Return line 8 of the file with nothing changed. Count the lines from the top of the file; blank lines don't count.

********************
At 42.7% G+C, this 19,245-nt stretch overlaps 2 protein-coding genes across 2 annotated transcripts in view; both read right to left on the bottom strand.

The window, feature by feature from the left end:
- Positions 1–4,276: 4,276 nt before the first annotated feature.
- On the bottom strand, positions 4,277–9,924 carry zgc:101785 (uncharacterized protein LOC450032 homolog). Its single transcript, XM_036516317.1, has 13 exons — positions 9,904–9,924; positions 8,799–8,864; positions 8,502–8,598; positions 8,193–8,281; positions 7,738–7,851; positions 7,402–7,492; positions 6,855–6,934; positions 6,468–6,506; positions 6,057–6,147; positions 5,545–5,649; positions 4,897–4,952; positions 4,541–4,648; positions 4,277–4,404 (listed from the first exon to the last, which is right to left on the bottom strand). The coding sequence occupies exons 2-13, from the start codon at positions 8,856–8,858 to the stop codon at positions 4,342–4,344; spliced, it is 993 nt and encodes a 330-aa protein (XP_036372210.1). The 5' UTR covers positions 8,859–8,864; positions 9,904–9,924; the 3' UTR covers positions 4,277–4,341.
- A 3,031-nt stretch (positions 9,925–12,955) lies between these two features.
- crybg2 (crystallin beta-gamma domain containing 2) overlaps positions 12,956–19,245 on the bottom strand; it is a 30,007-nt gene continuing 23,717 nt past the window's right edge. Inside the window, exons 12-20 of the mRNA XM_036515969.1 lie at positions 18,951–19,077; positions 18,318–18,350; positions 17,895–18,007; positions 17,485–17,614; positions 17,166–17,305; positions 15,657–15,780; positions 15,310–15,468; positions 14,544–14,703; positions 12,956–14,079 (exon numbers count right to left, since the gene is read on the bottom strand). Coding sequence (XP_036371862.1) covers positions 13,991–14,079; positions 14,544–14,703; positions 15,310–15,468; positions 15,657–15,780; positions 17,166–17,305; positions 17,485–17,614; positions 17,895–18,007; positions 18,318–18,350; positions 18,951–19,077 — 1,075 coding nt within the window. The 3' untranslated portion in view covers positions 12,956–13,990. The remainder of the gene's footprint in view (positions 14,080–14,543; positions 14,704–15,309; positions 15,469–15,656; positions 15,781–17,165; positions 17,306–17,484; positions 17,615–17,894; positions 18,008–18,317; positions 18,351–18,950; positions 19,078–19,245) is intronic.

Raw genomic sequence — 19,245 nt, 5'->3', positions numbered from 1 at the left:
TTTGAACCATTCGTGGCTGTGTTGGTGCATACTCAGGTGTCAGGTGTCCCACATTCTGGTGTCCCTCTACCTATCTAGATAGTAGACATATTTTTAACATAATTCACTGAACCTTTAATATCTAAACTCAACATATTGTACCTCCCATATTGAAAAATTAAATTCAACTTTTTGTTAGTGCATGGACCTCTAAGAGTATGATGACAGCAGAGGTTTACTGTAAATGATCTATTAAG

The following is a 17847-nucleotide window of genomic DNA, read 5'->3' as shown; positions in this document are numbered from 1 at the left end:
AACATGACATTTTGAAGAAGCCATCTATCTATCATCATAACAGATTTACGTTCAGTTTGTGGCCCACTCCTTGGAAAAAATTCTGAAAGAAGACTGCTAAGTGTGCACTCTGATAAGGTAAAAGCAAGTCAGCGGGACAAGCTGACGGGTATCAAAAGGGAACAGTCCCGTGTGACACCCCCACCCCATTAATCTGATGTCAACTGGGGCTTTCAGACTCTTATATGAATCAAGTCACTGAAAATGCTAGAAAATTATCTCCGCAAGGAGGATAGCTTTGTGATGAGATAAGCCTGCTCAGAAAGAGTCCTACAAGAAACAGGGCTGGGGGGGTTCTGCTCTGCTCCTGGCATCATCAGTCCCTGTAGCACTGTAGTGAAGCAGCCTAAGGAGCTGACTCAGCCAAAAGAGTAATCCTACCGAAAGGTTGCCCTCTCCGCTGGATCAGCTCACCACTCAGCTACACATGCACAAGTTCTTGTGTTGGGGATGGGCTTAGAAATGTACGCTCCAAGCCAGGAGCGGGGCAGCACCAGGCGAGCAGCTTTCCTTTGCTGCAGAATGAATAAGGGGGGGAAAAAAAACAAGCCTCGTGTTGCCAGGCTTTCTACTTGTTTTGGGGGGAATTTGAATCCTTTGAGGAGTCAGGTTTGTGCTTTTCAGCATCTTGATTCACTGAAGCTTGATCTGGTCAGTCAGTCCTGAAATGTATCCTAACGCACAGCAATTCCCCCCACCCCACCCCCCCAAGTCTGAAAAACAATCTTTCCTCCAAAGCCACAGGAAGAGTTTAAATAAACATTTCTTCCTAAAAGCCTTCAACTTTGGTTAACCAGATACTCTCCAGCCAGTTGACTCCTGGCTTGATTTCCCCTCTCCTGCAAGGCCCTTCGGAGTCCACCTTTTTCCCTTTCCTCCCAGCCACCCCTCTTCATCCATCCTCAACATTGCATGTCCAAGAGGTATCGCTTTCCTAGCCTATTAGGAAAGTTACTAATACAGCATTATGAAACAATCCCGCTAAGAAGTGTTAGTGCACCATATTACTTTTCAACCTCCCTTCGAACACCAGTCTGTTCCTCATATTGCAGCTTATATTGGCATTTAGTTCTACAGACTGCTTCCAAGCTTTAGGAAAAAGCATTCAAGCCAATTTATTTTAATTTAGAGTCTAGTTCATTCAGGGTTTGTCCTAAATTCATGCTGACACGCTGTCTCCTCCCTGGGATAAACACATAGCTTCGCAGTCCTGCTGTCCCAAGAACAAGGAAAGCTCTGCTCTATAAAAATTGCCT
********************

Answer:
TTTGAACCATTCGTGGCTGTGTTGGTGCATACTCAGGTGTCAGGTGTCCCACATTCTGGTGTCCCTCTACCTATCTAGATAGTAGACATATTTTTAACATAATTCACTGAACCTTTAATATCTAAACTCAACATATTGTACCTCCCATATTGAAAAATTAAATTCAACTTTTTGTTAGTGCATGGACCTCTAAGAGTATGATGACAGCAGAGGTTTACTGTAAATGATCTATTAAG